Check your inventory, pal. I’m all you got left.
— Sully (Tom Arnold)
You know you’re in trouble when the most appealing element your film is Tom Arnold. In The Skeptic, Arnold plays Sully, yet another version of the sidekick that he plays in nearly all his movies. His object of affection here is Bryan (Tim Daly), his partner at a law firm in an unnamed New England town. They share a longtime friendship, where each knows when the other is joking. When his sad old aunt dies, for instance, Bryan arrives late to the funeral, being a workaholic fundamentally disconnected from all things familial. Sully, the nice guy, has been at the funeral, supporting Bryan’s wife and watching the dirt tossed on the casket. When Bryan wonders what he’s missed, Sully comes with the quip: “Her eternal soul being lifted up into heaven.” Giving as good as he gets, Bryan laments, “God, I really wanted to see that.”
Even with this glib business, the film draws a bright-liney contrast between the buddies: Sully, raised Catholic, believes in stuff — the Loch Ness Monster, aliens at Roswell, monsters — while titular character Bryan doubts everything. When they head over to the dead aunt’s Victorian mansion, Bryan believing it’s now his to sell, they talk some more about their differences, Sully extolling the inherently interesting mystery of the aunt’s death: “You lack common curiosity,” he accuses Bryan, “And that’s a flaw.”
Ah, yes. And this flaw will be pried open, picked at, and aggravated by the sorry ensuing plot. For one thing, Bryan’s adherence to his doubts has wrecked his marriage. When he tells his wife Robin (Andrea Roth) that he’s moving into the mansion so they can “spend time apart,” he insists this is “exactly what we talked about.” She’s less than convinced. “Yes, we talked about it,” she says. “But one of us was bluffing. I guess we know now it wasn’t you.” But of course: skeptics don’t bluff.
As much pain as he seems able to inflict, Bryan maintains that he problem is Robin’s, not his (even as he is also neglecting his young, sad-faced son). Bryan says more than once that he is rational, a man of his word who refuses to indulge in emotional mushiness. Robin notes the contradiction inherent in his self-image, that in fact he is “as certain as any fanatic I’ve ever seen.” Bryan can’t countenance this argument, and at first you’re inclined to side with Robin, at least until she pulls out the most hackneyed card in the horror movie deck: “Is it your mother? Baby, is that why you’re messed up?” Err, yawn.
Sully, at least, tries to stay on Bryan’s superficial radar, without all that mucking around in the past preferred by Robin, the local priest (Robert Prosky), and oh yes, Bryan’s shrink (Edward Hermann), who makes a late appearance, essentially to confirm Robin’s guess at what’s wrong with her man. Sully, bless him, stays focused on the house’s apparent haunting, an issue that does eventually lead back to mom, but for most of the film’s running time, is rendered in creaking doors, bumping chairs, and a trunk in the basement full of photos, doilies, and an antique baby doll that sends Bryan into spasms.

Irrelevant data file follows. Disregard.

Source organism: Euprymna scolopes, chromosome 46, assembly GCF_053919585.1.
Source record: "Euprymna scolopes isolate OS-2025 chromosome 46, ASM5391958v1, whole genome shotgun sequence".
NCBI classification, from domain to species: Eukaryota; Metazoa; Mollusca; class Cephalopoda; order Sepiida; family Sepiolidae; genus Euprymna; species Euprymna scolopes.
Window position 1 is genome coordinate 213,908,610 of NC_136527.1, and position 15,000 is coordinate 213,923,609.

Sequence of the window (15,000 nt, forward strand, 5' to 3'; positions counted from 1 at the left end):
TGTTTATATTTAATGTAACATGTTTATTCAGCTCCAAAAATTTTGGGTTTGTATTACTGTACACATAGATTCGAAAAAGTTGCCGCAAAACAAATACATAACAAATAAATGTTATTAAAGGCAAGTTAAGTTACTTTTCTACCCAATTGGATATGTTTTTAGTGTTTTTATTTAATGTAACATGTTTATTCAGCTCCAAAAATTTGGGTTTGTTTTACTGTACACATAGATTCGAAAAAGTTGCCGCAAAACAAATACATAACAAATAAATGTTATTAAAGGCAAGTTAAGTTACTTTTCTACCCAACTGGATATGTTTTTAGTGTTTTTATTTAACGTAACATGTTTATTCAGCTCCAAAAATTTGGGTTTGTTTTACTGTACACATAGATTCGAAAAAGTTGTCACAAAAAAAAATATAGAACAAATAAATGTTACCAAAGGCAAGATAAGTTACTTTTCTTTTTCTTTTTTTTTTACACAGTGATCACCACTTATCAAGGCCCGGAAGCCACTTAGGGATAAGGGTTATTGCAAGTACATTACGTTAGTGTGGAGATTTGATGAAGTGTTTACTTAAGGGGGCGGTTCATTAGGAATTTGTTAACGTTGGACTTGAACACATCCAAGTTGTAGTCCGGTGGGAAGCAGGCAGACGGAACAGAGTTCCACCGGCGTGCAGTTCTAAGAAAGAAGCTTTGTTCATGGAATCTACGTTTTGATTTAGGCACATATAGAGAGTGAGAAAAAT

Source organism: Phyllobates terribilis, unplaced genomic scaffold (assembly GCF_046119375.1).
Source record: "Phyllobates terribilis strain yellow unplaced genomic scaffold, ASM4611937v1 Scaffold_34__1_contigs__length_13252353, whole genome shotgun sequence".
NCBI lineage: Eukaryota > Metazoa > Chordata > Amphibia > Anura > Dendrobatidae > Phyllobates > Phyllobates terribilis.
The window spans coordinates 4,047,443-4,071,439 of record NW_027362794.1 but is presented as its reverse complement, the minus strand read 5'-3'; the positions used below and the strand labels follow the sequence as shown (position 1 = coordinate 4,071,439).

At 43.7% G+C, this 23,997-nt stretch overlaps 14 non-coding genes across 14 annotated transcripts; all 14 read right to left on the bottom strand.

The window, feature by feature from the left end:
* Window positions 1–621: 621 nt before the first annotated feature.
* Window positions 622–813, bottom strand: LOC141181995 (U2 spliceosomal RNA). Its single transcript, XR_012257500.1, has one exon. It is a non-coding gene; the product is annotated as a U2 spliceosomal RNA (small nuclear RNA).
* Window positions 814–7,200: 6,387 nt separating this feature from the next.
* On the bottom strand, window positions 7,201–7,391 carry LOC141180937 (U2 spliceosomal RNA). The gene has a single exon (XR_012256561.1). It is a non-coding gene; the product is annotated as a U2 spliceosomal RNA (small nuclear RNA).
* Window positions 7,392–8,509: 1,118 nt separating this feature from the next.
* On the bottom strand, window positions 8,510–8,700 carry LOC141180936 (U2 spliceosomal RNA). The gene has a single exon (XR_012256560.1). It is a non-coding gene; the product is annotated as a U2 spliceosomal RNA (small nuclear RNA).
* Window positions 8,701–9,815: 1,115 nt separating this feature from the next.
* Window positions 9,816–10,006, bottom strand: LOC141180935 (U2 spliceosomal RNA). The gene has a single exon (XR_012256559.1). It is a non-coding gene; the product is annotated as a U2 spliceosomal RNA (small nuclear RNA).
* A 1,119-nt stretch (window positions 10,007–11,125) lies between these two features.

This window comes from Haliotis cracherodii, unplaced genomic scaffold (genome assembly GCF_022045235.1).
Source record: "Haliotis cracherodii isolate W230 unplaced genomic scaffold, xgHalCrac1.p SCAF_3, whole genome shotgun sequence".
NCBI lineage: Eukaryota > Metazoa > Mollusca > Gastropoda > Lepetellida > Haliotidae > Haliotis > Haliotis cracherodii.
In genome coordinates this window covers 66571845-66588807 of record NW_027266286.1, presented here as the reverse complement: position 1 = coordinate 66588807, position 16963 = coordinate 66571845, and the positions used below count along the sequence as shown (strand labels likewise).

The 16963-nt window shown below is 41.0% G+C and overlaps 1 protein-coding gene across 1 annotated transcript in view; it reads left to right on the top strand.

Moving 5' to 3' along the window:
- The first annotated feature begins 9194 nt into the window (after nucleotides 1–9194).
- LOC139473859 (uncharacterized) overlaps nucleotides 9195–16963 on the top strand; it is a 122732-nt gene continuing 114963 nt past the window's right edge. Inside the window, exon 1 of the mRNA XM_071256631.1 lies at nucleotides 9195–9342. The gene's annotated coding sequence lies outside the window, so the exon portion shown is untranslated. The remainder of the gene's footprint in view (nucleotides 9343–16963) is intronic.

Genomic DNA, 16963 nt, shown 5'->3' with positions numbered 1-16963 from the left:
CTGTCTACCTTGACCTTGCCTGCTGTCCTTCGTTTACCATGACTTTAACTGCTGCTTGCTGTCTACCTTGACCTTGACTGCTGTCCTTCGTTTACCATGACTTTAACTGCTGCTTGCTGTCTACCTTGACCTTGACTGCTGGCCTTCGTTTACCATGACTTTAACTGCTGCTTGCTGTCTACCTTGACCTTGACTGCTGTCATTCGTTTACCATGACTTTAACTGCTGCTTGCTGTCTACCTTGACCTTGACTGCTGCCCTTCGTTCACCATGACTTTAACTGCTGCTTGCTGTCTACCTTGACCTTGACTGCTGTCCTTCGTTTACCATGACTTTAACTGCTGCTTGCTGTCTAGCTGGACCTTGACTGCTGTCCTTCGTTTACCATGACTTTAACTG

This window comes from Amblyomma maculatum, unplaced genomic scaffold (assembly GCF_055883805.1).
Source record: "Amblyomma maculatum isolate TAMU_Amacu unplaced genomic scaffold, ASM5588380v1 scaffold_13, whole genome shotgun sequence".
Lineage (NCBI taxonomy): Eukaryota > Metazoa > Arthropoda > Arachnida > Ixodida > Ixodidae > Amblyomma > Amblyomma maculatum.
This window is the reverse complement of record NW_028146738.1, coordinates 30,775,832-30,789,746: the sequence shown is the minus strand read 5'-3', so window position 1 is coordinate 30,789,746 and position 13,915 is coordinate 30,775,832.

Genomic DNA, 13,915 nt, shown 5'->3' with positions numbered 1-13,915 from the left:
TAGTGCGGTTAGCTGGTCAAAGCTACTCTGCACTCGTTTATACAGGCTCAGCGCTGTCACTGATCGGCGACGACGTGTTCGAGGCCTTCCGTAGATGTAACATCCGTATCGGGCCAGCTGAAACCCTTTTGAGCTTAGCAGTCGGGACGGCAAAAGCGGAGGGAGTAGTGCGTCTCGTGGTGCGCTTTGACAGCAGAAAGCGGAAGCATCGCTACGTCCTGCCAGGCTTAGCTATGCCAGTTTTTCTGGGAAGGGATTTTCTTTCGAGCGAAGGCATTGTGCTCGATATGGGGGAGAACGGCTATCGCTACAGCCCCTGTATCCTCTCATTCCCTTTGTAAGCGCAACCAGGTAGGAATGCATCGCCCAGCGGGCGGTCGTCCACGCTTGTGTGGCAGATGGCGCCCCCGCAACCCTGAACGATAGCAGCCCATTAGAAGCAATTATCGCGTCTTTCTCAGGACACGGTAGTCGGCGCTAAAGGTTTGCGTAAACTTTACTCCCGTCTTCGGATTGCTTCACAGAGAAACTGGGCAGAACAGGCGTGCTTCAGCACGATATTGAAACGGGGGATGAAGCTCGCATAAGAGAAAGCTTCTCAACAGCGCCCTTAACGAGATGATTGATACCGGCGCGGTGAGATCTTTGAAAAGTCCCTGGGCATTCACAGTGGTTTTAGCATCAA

Per his plot function, Sully tries to keep it light, appearing one night at the house unexpectedly and scaring Bryan by wearing a mask. “You are such a dick!” cries out Bryan, restored momentarily to his usual sense of superiority in such boy-bonding rituals. Sully then reveals his other reason for stopping by, his concern that in fact his control freak of a best friend is in trouble (he’s missing meetings at work), that he may even be “having some kind of breakdown.” This gives Bryan the opportunity to cast off such doubts, promising never to miss another meeting. Sully takes a step back and offers what amounts to good advice, dressed up in colorful metaphor: “If you need a break, you raise your hand,” he says calmly. “You don’t have to be the good dog who runs until his heart explodes.”
Too late. Bryan’s efforts to find a rational cause for the haunting effects leads him first to a scientist (Bruce Altman) who specializes in ESP and other phenomena he calls natural as opposed to supernatural. When this doesn’t quite yield results (and the movie essentially drops the ball on this guy), Bryan turns instead to a psychic named Cassie (Zoë Saldana), who shudders and grimaces and offers soulful emotional support when Bryan is overcome. She’s of less use than she might have been, though she does recognize — as you have already, long before she shows up — that “The house talks, but only to you.” Bryan here begins to lose the boundaries he’s tried to hard to keep in place, between him and the house. Or, he says, “I’m talking to myself.”
Inane as any other insight offered up in The Skeptic, at least it acknowledges the fundamental metaphor of every haunted house movie ever made. And now, we can all go home.